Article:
When the first U.S. case of COVID-19 was reported in January, most people would not have predicted this by Thanksgiving: 11 million Americans infected, more than 250,000 dead, and a fall surge of record-breaking daily cases as the virus runs rampant.

Yet even as COVID-19 cases pile up at a staggering rate, in a politically divided nation Republicans and Democrats remain in stark disagreement over the threat of the virus and the steps necessary to mitigate its spread.

That has surprised political scientists and public health experts who thought that if the pandemic worsened, if more people became infected and the virus touched red state  skeptics and those they love, the partisan gap would begin to close. They believed the reality of what was happening in people’s cities and towns would trump political identity, unifying the nation in its fight against a deadly threat. 

It hasn’t. And it may never. 

“I thought at some point, reality would come back in for people and they would have a hard time balancing their motivations to stay consistent with their partisanship with what’s going on on the ground,” said Shana Gadarian a political psychologist at Syracuse University who has tracked American attitudes toward the pandemic since it began. “That was wholly optimistic on my part.”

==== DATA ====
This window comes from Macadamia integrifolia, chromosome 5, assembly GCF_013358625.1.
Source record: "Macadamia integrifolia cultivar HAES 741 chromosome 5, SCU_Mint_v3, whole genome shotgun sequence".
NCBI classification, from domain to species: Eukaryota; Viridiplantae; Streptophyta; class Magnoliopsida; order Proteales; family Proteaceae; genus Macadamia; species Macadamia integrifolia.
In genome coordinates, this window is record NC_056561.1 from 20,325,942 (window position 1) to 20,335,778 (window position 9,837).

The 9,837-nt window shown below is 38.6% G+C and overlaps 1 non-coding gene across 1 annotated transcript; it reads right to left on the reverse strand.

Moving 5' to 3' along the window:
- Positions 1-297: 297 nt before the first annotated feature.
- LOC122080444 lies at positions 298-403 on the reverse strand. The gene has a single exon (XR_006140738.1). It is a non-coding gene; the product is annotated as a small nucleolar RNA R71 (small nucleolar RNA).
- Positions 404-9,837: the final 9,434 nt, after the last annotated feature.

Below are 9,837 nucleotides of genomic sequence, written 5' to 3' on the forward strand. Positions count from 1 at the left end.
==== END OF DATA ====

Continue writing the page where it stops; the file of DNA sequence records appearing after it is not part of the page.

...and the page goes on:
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Artist Suzanne Brennan Firstenberg stands among thousands of white flags planted in remembrance of Americans who have died of COVID-19, on Oct. 27, 2020, near Robert F. Kennedy Memorial Stadium in Washington.

Gadarian and her colleagues have surveyed 3,000 American citizens five times between March and October. They found that as cases rose, Republicans’ positions remained fixed. Republicans were less worried about COVID-19 and less likely to practice social distancing or wear masks. The findings are bolstered by a paper published this month in the journal Nature Human Behaviour, which found the partisan gap between Democrats and Republicans grew as the pandemic worsened.

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